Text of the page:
While handling minor electrical repairs and modifications yourself is possible, the work can be dangerous if you’re not careful. If you’re feeling uneasy about doing electrical work yourself, call in a professional electrician.
With over 30 years of experience, our team at U.S. Electric can get your job done safely and efficiently. This way, you can enjoy your home or business to the fullest. Contact us today to discuss options with a professional electrician!
Twisting the wires together and soldering is often the best method, but there are two ways of doing this. If possible, you should twist the wires in-line before soldering as this makes a stronger (and neater) join than twisting the ends together.Is it against code to splice wires? ›
A splice is a connection between two or more wires and is one of the worst code violations. The splice is illegal and dangerous if not contained inside a junction box. The only times splices like this can legally occur are for temporary lighting and circuit troubleshooting.What is the first thing that you need to consider in splicing a wire? ›
Before you splice wires together, disconnect any power going to the wires and strip back 1 inch of each wire's insulation. Then, hold the wire ends so they're touching one another and twist a wire cap clockwise onto the exposed wires, which will wrap the wires together inside of the cap.Can a spliced wire cause a fire? ›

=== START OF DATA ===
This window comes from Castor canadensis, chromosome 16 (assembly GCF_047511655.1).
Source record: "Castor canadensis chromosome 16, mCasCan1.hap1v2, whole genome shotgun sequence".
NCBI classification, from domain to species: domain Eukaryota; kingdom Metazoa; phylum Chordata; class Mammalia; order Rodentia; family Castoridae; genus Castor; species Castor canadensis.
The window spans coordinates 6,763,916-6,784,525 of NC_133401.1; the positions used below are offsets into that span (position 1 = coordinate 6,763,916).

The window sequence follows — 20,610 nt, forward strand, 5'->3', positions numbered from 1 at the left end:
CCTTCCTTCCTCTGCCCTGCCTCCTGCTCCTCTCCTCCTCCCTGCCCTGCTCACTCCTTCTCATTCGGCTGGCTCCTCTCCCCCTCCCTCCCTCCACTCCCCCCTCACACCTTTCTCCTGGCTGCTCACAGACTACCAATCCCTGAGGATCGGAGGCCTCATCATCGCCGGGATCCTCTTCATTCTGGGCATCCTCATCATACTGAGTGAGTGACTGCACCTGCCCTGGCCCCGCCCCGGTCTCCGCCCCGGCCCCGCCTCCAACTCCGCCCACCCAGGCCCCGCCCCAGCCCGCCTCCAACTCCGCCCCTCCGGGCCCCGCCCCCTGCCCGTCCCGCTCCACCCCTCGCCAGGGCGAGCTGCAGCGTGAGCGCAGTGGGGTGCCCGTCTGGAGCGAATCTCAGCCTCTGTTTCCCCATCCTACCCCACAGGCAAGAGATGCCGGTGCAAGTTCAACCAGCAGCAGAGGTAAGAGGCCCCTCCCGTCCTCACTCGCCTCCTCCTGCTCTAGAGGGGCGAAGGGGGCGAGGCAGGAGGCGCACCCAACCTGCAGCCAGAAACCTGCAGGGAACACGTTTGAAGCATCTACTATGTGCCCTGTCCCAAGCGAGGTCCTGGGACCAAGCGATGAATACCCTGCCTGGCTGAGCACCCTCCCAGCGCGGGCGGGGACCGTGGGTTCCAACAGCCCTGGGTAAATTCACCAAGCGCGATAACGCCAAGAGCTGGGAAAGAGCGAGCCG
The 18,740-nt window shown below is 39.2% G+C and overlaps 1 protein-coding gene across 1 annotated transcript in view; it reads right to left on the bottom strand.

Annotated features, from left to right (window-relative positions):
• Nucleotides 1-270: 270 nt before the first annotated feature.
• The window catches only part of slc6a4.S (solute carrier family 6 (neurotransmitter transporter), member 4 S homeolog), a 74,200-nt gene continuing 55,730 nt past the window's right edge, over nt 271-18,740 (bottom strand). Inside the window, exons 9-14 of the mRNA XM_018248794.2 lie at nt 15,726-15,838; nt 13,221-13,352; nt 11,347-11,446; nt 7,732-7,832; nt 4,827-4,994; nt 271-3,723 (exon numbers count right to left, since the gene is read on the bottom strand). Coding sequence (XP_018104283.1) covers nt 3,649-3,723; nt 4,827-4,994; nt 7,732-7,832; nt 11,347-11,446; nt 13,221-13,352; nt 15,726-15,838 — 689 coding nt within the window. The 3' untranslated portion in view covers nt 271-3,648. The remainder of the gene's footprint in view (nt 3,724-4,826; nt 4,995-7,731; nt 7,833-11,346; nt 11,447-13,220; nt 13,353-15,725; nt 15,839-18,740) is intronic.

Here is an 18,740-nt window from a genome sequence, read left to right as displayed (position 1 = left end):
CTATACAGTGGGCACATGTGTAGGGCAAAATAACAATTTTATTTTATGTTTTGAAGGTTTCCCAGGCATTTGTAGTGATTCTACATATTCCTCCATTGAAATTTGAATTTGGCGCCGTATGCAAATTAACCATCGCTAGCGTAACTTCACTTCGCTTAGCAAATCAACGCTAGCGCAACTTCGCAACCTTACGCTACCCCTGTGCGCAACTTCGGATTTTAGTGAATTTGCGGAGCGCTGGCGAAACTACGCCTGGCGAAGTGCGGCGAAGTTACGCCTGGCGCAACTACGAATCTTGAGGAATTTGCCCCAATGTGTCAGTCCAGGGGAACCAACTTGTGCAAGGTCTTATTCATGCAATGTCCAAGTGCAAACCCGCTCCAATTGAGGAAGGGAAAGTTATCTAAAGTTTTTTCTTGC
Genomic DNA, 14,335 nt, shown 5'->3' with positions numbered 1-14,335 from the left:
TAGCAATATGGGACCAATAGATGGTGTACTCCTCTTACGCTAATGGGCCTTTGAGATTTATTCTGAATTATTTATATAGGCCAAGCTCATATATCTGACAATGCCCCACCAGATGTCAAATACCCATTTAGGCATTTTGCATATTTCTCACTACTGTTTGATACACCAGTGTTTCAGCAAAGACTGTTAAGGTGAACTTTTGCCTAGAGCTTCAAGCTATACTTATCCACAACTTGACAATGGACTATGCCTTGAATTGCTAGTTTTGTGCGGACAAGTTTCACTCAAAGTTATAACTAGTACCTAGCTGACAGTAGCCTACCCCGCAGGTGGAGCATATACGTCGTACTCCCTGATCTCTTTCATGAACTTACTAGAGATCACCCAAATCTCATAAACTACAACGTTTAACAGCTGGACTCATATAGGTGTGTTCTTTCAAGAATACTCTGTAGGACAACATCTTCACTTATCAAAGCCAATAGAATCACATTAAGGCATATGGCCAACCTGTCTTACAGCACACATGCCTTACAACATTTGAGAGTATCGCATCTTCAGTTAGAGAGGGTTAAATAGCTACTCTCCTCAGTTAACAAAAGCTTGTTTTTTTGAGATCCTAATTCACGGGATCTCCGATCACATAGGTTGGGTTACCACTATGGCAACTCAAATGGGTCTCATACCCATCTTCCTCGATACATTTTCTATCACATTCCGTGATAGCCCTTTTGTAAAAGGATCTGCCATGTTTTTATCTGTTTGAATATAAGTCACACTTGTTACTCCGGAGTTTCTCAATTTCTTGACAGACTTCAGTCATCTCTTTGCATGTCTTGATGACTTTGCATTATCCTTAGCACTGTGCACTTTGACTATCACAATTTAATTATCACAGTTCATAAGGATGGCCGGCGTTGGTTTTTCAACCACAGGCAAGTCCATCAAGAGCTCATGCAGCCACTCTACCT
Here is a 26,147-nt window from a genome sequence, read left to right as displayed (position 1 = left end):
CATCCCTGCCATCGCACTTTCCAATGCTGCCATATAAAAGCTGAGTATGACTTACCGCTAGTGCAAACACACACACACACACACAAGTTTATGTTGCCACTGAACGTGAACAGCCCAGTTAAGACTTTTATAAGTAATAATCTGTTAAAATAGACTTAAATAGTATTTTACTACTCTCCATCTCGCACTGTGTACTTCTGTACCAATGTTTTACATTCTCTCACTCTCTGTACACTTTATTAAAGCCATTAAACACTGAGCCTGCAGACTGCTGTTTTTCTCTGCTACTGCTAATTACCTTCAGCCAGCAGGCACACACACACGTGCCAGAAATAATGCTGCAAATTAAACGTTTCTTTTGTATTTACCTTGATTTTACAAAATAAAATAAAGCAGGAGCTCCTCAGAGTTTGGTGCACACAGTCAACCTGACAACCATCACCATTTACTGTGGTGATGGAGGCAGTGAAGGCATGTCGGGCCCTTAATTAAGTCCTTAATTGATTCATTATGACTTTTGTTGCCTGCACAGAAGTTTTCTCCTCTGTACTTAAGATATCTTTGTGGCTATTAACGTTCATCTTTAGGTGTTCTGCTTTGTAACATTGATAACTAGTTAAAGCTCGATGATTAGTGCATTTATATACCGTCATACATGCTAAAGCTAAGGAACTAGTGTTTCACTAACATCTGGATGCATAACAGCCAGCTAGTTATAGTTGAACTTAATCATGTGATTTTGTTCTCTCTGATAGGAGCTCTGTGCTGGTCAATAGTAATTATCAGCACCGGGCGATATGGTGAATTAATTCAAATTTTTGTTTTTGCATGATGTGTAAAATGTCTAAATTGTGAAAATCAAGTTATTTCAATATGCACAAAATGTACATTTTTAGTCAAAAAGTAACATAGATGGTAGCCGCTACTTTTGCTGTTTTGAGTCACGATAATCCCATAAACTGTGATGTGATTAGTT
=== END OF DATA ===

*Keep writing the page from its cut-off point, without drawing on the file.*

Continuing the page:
Leaving an Open Splice or Unprotected Wiring
This is a huge fire hazard, especially if the splice is within sparking distance of flammable material. If you're splicing wire as a step to create connections for new areas of your home in need of electricity, make sure to cover it after the connection is made.
Does that mean you have to rewire the entire circuit? Fortunately, no. Savvy electricians can splice wires together, safely adding the length they need to reach their destination.Can I connect two wires without a junction box? ›
Short answer: NO. Long answer: All splices must be in a junction box, and the junction box must be accessible.What are the different methods of joining wires? ›
- 1: Crimp Splice. The In-Line Crimp Splice is simple and requires minimal tools. ...
- 2: Solder Sleeve. ...
- 3: Terminal Block. ...
- 4: Ultrasonic Weld. ...
- 5: Solder.
Never use tape in place of wire nuts—it's simply not secure enough, and it's vulnerable to damage. Some people like to use wire nuts and wrap them with tape. This fine to do, but you probably won't find any wire nut manufacturers advising you to do it.Do all splices need a junction box? ›
Electrical splices can never be left on their own in a wall or ceiling cavity. Instead, all splices must be contained within an approved junction box or fixture electrical box.Is it OK to splice Romex? ›
It must be noted that while it is possible to splice different types of Romex wire—12/2 to 12/3, for instance—you should never splice together wires of a different gauge. Wire gauge is determined by the amount of amperage the wire is expected to carry.
For safety considerations, always turn the power off in the circuit when performing cable splicing. You can safely splice three or more wires as long as you follow basic instructions.How do you prepare the wires before splicing them together? ›
Prepare the wire by stripping the wires ends using a wire stripper. If you are working with stranded wire, try twisting the ends to group the strands together and tinning the tips before soldering. Cut a piece of heat shrink to cover the exposed wires.What is the most common method of terminating and splicing wires? ›
Crimping. Crimping is the most commonly used method of wire termination, and is most efficient for high-volume wire termination. The terminations are fast, clean and mechanically strong.How many times can you splice an electrical wire? ›